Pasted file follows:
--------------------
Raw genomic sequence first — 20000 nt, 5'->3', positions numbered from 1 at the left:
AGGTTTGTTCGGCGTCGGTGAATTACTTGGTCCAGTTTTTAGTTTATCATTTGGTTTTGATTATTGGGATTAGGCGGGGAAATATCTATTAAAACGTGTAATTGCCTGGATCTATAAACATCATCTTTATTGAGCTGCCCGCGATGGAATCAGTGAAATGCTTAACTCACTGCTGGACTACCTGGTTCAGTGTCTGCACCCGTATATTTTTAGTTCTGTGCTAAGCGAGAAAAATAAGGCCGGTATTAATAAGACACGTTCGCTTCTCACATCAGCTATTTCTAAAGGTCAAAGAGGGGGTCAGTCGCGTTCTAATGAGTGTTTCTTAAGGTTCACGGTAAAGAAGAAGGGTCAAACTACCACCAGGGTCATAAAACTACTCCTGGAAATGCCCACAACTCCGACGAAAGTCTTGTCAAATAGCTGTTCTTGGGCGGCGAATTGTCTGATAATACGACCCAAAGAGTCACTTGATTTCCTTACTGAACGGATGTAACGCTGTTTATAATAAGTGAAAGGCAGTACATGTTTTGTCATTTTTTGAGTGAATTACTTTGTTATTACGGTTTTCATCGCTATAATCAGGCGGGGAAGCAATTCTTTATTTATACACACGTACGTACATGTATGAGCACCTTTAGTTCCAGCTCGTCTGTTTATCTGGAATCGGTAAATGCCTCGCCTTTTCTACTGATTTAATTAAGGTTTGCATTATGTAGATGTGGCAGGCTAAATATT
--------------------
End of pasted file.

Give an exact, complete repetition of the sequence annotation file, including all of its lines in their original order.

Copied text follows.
Raw genomic sequence first — 20000 nt, 5'->3', positions numbered from 1 at the left:
AGGTTTGTTCGGCGTCGGTGAATTACTTGGTCCAGTTTTTAGTTTATCATTTGGTTTTGATTATTGGGATTAGGCGGGGAAATATCTATTAAAACGTGTAATTGCCTGGATCTATAAACATCATCTTTATTGAGCTGCCCGCGATGGAATCAGTGAAATGCTTAACTCACTGCTGGACTACCTGGTTCAGTGTCTGCACCCGTATATTTTTAGTTCTGTGCTAAGCGAGAAAAATAAGGCCGGTATTAATAAGACACGTTCGCTTCTCACATCAGCTATTTCTAAAGGTCAAAGAGGGGGTCAGTCGCGTTCTAATGAGTGTTTCTTAAGGTTCACGGTAAAGAAGAAGGGTCAAACTACCACCAGGGTCATAAAACTACTCCTGGAAATGCCCACAACTCCGACGAAAGTCTTGTCAAATAGCTGTTCTTGGGCGGCGAATTGTCTGATAATACGACCCAAAGAGTCACTTGATTTCCTTACTGAACGGATGTAACGCTGTTTATAATAAGTGAAAGGCAGTACATGTTTTGTCATTTTTTGAGTGAATTACTTTGTTATTACGGTTTTCATCGCTATAATCAGGCGGGGAAGCAATTCTTTATTTATACACACGTACGTACATGTATGAGCACCTTTAGTTCCAGCTCGTCTGTTTATCTGGAATCGGTAAATGCCTCGCCTTTTCTACTGATTTAATTAAGGTTTGCATTATGTAGATGTGGCAGGCTAAATATT